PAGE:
Thursday, January 31, 2013

Cognitive dissonance

I love no nonsense reference books like this. It's kinda like an old-timey professional recipe book that only gives you ingredients with no measurements (white wine, lemon juice, shallots, garlic, peppercorn, butter = Beurre blanc). No one's holding your hand here. You don't need the measurements because you're a pro and should know how to take it from here.

This book is exactly what you might expect, 240+ pages of expression reference from all directions. If that's what you're looking for... here it is.  

Facial Expressions: A Visual Reference for Artists Check it out.

Now for...

Cognitive dissonance (and what it means to artists)

Why does opinion exist? Why do some people like chocolate ice cream when others like vanilla? Is it possible to eventually like something you don't like? Is it possible to get others around you to like something? I want to take a few posts to cover why people have strong opinions one way or another. I also want to cover why it's so important for an artist to know how to recognize when someone just doesn't like your work, and how you can move on from this or use it to your advantage.

But first, let me start with a quick story.

In 1913 composer Igor Stravinsky premiered The Rite of Spring in Paris to a large and passionate audience. The music and ballet was created to mimic the beautiful and ultimately harsh changes nature goes through using dissonance and strange limp dancing performance to give an uneasy feeling. The discomfort became so great that the audience rioted causing Stravinsky to flee the scene. 

What happened here?  It all comes down to how our brain has learned to perceive it's environment.  Whether it's trying to tell you there's one more step at the bottom of the stairs (while you look at your phone, tisk tisk), to listening to a song or looking at a painting for the first time, it's a prediction machine. You brain feels most comfortable when it recognizes stuff.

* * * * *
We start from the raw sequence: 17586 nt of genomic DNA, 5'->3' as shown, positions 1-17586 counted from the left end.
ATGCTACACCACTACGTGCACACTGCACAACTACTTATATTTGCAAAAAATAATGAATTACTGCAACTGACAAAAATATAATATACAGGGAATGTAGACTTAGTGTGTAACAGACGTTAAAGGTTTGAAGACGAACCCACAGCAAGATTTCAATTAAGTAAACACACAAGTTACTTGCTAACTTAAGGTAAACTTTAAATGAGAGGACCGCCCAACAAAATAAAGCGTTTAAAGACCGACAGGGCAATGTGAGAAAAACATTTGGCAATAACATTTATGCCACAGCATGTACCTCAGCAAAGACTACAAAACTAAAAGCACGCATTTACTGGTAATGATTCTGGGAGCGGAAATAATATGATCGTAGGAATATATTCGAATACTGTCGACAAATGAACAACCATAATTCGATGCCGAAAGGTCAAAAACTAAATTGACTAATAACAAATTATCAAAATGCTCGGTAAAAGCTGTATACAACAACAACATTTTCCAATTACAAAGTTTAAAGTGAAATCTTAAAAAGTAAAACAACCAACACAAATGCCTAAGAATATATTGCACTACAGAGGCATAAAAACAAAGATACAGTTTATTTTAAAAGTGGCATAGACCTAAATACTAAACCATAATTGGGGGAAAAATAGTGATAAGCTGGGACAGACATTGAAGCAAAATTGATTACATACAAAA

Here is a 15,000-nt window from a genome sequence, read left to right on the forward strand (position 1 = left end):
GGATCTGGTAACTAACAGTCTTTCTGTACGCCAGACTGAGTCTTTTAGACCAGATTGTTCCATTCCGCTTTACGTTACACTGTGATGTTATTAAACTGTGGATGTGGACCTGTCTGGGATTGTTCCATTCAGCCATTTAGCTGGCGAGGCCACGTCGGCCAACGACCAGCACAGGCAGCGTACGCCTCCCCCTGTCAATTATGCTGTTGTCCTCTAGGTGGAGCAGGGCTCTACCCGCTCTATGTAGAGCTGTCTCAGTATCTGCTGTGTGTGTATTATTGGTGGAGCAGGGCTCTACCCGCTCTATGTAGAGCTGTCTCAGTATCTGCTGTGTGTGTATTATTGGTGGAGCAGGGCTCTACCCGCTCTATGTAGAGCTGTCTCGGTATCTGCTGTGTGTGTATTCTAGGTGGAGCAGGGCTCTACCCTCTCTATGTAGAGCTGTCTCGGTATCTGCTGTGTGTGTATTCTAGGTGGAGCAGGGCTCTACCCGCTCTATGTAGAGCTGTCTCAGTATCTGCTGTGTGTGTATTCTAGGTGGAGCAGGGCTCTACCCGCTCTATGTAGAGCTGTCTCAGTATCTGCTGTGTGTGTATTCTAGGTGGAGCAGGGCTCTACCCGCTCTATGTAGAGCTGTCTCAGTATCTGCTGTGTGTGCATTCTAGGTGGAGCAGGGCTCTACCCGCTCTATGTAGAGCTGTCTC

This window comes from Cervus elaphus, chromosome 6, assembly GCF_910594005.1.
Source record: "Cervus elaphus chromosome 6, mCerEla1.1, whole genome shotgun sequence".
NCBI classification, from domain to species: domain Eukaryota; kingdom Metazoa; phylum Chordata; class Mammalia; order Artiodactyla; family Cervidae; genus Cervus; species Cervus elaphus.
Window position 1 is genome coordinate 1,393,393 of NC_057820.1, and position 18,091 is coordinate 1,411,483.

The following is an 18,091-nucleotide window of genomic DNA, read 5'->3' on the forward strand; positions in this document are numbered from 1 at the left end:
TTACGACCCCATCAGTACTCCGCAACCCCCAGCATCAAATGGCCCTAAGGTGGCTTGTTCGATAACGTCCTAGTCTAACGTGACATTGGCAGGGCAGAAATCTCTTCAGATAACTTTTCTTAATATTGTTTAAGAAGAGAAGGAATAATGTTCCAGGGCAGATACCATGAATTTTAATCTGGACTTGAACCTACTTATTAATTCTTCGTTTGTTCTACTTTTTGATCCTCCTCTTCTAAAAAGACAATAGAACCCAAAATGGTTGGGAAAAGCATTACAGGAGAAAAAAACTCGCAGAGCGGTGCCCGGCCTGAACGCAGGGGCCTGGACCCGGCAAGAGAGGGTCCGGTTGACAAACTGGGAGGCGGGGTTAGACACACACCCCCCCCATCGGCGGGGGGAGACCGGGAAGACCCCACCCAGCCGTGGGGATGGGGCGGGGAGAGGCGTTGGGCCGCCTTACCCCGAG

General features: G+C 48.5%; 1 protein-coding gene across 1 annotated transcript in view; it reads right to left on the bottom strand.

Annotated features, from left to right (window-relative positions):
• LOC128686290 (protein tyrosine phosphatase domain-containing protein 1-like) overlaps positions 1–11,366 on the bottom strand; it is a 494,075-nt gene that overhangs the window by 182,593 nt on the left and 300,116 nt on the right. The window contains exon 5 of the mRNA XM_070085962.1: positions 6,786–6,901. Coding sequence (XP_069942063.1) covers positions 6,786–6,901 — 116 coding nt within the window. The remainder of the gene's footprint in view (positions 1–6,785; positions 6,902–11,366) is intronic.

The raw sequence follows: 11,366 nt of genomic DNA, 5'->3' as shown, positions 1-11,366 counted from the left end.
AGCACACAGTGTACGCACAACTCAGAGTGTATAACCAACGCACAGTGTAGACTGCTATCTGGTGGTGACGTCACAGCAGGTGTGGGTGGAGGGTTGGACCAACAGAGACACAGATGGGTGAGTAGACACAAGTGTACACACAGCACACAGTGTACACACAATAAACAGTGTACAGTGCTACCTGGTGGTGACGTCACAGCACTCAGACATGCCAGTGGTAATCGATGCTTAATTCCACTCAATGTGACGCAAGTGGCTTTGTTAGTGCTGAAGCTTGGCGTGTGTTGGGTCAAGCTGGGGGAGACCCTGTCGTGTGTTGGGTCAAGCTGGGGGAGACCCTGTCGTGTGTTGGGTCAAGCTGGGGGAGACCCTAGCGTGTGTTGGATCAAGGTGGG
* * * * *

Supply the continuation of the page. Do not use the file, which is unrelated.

Stravinsky introduced something so bizarrely new to a captive audience, it literally did not match up with the minds of the people. They simply could not take it anymore and fights broke out.

As artists, what can we do about this? Well, we really have three options:
  1. Change peoples mind (fine/experimental art)
  2. Produce work that's easily recognizable by the masses as to not provoke anyone. (commercial/production artwork)
  3. Innovate. Take something people are familiar with and turn it on its head
What you decide to do is up to you. But if you work in a creative industry that requires a certain standard, you will have to be well versed in option 2.

So what ever happened to Stravinsky? He came back the next year to a packed audience who thoroughly enjoyed the show. He is now known as one of the great composers of the time and you might recognize his work in Disney's Fantasia.

Once the audience had time to acclimate to the strange art produced the year before, they where now free to appreciate what they once despised. If only people are introduced to something foreign in the right way, they're more likely to be open minded about it. Give that idea some thought and see where it takes you.  

Next week I want to cover why we need to listen to those pesky non-artists. Turns out we need them in more ways than one.

-Garret AJ


  1. Rock on, Garret! Great entry. I'm glad you are thinking of this stuff, because it gives me a headache. ;)